Hyperglycemia has many causes, including diseases like diabetes, but not all the causes are related to illness. The following are some of the more common causes:

  • For those with type 1 diabetes, not having enough insulin in the body 
  • For those with type 2 diabetes, when the body has enough insulin but cannot use it properly 
  • Eating more or exercising less than planned
  • Stress due to illness
  • Stress due to external factors (e.g., family, school, work or relationship problems)
  • Dawn phenomenon (a flood of hormones produced by the body daily at approximately 4:00 AM to 5:00 AM) 

What Increases My Risk for High Blood Sugar Levels?

There are many risk factors contributing to high blood sugar levels:

  • Insufficient insulin shots or oral medication for diabetes
  • Too much sweet / sugary consumption (e.g. chocolates, cakes, soft drinks and fruit juices)
  • Illness or infection
  • Injury, trauma, or major surgery
  • Emotional stress due to family, school, work or relationship problems

Hormones that fight sickness or stress may cause your blood glucose level to increase. People who do not have diabetes can also get hyperglycemia if they are very sick. Diabetics may have to take extra medication to maintain blood sugar at a normal level if they are ill or under stress.

Diagnosis and Treatment

Hyperglycemia can be determined through a number of procedures.

Random Plasma Glucose Test

A blood sample can be collected at any time and is also used in diagnosing type 1 diabetes.

Fasting Plasma Glucose Test

This is taken after a minimum of eight hours of fasting, usually in the morning. A result of 100 – 125 mg/dL is considered as a risk of getting type 2 diabetes especially if it occurs with other risk factors.

Oral Glucose Tolerance Test 

A blood sample is first collected then you will need to consume a sweet drink having 75 grams of glucose. You should be at rest as your blood will be drawn after two hours.

HBA1C Test (To Diagnose Diabetes) 

This procedure does not measure blood sugar level directly, but its results are influenced by how high or low your blood sugar levels have been within a span of two to three months

Conditions of diabetes or pre-diabetes are indicated by these values:

  • Normal – <6 percent (under 42 mmol/mol)
  • Pre-diabetes – 6 to 6.5 percent (42 to 47 mmol/mol)
  • Diabetes – >6.5 percent (48 mmol/mol)

How Is High Blood Sugar Treated?

For emergency cases of hyperglycemia, you should seek emergency medical help. To lower blood sugar to a normal level, the following procedures may be done:

  • Fluid replacement – You may be given fluids orally or intravenously in order to replace fluids lost due to excessive urination and to dilute extra sugar in the blood.
  • Electrolyte replacement – Electrolytes will be administered to you intravenously to help your heart, muscles and nerves function.
  • Insulin therapy – You may receive insulin intravenously to reverse processes causing ketone to accumulate in your blood.

Depending on the causes of your severe hyperglycemia, your doctor may recommend additional treatment.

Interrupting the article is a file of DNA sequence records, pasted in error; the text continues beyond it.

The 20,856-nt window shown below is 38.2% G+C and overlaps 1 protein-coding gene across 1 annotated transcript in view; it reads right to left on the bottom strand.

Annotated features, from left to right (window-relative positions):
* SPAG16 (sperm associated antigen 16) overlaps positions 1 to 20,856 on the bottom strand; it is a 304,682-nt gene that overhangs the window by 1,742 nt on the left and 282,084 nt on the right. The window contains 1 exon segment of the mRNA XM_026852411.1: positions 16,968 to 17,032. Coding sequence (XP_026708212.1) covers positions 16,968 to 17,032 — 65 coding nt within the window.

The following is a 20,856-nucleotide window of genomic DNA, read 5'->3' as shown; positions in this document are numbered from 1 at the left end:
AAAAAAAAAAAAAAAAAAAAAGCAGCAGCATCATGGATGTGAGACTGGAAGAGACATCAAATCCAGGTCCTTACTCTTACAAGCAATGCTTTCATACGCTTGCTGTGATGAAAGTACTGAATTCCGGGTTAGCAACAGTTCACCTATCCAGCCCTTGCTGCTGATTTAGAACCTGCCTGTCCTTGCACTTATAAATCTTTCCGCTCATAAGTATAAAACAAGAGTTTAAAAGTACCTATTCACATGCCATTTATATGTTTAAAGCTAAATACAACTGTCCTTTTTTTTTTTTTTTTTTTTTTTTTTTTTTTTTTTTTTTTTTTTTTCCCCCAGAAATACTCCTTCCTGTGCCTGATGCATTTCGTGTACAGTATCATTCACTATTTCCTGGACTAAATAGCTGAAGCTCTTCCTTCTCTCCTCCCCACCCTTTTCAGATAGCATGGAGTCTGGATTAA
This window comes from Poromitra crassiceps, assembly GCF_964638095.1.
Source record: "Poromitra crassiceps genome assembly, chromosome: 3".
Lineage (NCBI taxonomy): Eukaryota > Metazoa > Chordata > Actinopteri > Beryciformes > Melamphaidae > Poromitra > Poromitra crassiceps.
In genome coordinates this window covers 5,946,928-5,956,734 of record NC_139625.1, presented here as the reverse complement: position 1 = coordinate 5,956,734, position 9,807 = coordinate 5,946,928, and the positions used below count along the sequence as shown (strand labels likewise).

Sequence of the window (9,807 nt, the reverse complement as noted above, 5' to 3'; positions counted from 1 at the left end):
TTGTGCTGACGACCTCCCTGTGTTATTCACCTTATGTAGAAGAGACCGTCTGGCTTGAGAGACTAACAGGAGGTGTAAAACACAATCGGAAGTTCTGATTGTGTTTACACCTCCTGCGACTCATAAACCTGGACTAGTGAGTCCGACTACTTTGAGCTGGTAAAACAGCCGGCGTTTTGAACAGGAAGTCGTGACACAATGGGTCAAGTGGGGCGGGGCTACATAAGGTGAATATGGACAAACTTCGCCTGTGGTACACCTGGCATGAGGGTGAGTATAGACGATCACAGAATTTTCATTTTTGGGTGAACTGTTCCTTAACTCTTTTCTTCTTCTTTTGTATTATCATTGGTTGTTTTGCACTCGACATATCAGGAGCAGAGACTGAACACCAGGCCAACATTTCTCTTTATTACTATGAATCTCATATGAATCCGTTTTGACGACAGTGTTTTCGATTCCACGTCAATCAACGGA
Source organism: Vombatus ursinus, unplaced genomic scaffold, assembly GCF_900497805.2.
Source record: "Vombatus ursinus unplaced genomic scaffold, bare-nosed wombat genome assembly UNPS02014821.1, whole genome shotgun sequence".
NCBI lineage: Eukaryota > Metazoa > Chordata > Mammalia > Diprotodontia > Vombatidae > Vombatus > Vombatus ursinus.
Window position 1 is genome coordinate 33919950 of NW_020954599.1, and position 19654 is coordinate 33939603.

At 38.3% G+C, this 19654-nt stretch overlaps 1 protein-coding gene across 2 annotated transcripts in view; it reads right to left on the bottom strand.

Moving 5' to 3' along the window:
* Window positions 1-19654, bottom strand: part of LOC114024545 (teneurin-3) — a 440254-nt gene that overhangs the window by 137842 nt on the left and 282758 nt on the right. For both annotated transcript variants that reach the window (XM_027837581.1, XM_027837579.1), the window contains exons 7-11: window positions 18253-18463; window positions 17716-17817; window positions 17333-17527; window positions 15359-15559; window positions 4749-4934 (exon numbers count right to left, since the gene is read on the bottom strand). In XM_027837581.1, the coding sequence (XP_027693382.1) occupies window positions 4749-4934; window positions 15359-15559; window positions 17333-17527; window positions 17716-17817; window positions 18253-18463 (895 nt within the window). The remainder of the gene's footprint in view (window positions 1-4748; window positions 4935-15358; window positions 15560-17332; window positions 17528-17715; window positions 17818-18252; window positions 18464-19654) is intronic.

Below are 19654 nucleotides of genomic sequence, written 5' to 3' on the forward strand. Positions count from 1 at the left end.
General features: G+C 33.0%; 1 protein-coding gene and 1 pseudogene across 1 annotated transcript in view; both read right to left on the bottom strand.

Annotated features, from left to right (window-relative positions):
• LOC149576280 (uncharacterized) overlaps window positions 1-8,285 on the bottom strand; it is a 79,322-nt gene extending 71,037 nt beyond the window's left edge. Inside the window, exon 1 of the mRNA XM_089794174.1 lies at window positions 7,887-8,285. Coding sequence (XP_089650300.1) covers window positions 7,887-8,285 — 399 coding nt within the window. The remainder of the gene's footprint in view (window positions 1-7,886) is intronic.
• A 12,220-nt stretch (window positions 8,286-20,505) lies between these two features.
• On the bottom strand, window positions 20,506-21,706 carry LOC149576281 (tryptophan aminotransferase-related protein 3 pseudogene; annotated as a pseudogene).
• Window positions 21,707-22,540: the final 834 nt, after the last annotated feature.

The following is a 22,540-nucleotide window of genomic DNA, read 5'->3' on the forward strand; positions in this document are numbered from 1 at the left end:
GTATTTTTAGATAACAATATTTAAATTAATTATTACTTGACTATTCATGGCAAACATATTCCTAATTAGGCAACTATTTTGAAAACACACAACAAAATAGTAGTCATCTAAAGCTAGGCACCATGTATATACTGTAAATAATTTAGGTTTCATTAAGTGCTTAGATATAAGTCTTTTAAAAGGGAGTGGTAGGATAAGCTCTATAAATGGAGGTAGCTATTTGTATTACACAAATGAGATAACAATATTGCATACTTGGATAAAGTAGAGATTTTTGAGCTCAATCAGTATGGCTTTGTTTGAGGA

If it is believed to be due to bacterial infection, he or she may prescribe antibiotics. If a heart attack is likely, your doctor may recommend a heart check-up.

Lifestyle Changes and Home Remedies

Those with diabetes will need to manage their diet and lifestyle to keep blood sugar levels at an ideal level. This involves constant monitoring and regular physical activity.

Healthy Weight Maintenance

Discuss with your doctor what your ideal weight should be before beginning any weight loss routine.

Improved Diet

Avoid food that contains simple carbohydrates (e.g., cookies, crackers) which can increase insulin levels and place stress on the pancreas. Avoid saturated fats as well. Opt instead for whole, unprocessed foods (e.g., fruits, vegetables).

Physical Activity

Simple physical activities such as brisk walking for 30 minutes can significantly lower blood glucose levels.

Mineral Levels Check

Magnesium helps insulin become more effective and helps prevent you becoming insulin-tolerant.

Insulin Levels Check

Make sure to get regular insulin checks along with blood sugar tests.

Home Monitoring of Blood Sugar

Routinely measure your blood sugar level with a blood glucose meterStudies have shown that those with diabetes who maintain normal or near-normal blood sugar levels are less at risk for diabetes-related complications.

This will help you determine if your treatment plan is working. Check as often as recommended by your doctor. If you are experiencing any symptoms of high blood sugar levels, measure it. 

When blood sugar levels reach 240 mg/dL, check your urine for ketones with an over-the-counter urine ketones test kit. If it comes out positive, seek medical help to reduce blood sugar level safely.

If you have any questions, please consult with your doctor to better understand the best solution for you.

Learn more about Type 2 Diabetes here.


Hello Health Group does not provide medical advice, diagnosis or treatment.

Medically reviewed by

Mike Kenneth Go Doratan, MD

General Surgery · The Medical City Ortigas

Written by Louise Nichole Logarta · Updated Dec 09, 2021